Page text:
With the regular season concluding, we've decided to take a look at each team's future -- not by using a crystal ball or other psychic abilities, but by evaluating their farm systems. Below you'll find our ranking of the top five prospects in the organization -- sorted by perceived future potential -- as well as five other players who fit various categories. Those categories are:
2020 contributor: A player who is likely to play a role for the big-league team next season.
Analyst's pick: A player who is a strong statistical performer and/or whose underlying measures are better than the scouting reports suggest.
Riser: A player on the way up.
Faller: A player on the way down.
One to watch: An interesting player to keep in mind (for whatever reason).
These rankings were compiled after talking with various industry sources about the systems (and players) in question. It should be acknowledged that this process is more art than science, and that there are limits to ordinal rankings. Still, it's an intuitive system, and our hope is that the write-ups will answer any questions by providing additional context and analysis of each player -- such as their pluses and minuses; the risk factors involved; and their estimated arrival date.
One last word on eligibility: we're following MLB's rookie guidelines by disqualifying any player with more than 130 big-league at-bats or 50 innings pitched.
The Rays have perhaps the best system in baseball, led by the game's top prospect.
1. Wander Franco, SS
The best prospect in baseball, Wander Franco has all the makings of a franchise talent.
Franco, who won't turn 19 until March, is a switch-hitting shortstop who split the season between Single- and High-A. He hit .327/.398/.487 with nine home runs and 21 more walks than strikeouts. The only statistical negative to point out is that he required 32 attempts to swipe 18 bases. Otherwise, there's not much to nitpick here.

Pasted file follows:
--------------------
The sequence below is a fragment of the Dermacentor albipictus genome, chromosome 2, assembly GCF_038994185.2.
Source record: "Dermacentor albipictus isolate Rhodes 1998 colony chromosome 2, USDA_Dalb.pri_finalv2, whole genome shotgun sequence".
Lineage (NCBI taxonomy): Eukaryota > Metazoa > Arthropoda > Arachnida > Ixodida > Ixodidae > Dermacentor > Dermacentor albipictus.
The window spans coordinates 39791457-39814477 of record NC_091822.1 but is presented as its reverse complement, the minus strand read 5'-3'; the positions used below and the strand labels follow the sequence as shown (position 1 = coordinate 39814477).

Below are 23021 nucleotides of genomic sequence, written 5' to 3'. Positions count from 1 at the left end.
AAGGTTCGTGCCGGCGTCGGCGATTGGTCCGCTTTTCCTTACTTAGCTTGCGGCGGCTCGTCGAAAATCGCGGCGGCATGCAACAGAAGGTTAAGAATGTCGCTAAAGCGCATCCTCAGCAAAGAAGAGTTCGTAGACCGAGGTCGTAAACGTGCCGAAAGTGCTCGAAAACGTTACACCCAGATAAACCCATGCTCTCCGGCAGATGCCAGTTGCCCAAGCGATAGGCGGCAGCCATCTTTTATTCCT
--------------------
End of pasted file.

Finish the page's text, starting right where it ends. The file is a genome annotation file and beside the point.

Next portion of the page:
In addition to the production, Franco checks all the boxes for projection. He has all the innate characteristics required to be an impact-level player, ranging from his strength to his speed to his throwing ability and so on.
One rival talent evaluator joked during the summer that Franco probably could've held his own against big-league pitching. It wasn't meant as a serious evaluation, per se, but it speaks to Franco's polish and talent level all the same. Even if he has to move off shortstop, he might end up as one of the best players in baseball.
2. Brendan McKay, LHP/DH
Brendan McKay, the No. 4 pick in the 2018 draft, just did qualify for this list. He was an inning short of the limit -- and, frankly, there was some consideration given to ruling him ineligible since he did make a few appearances as a DH.
Indeed, McKay is two-way player who should probably be restricted to the mound. That's where scouts prefer him, and his bat is far enough behind that it's going to be hard to develop him as a hitter without missing out on the value he can provide as a pitcher.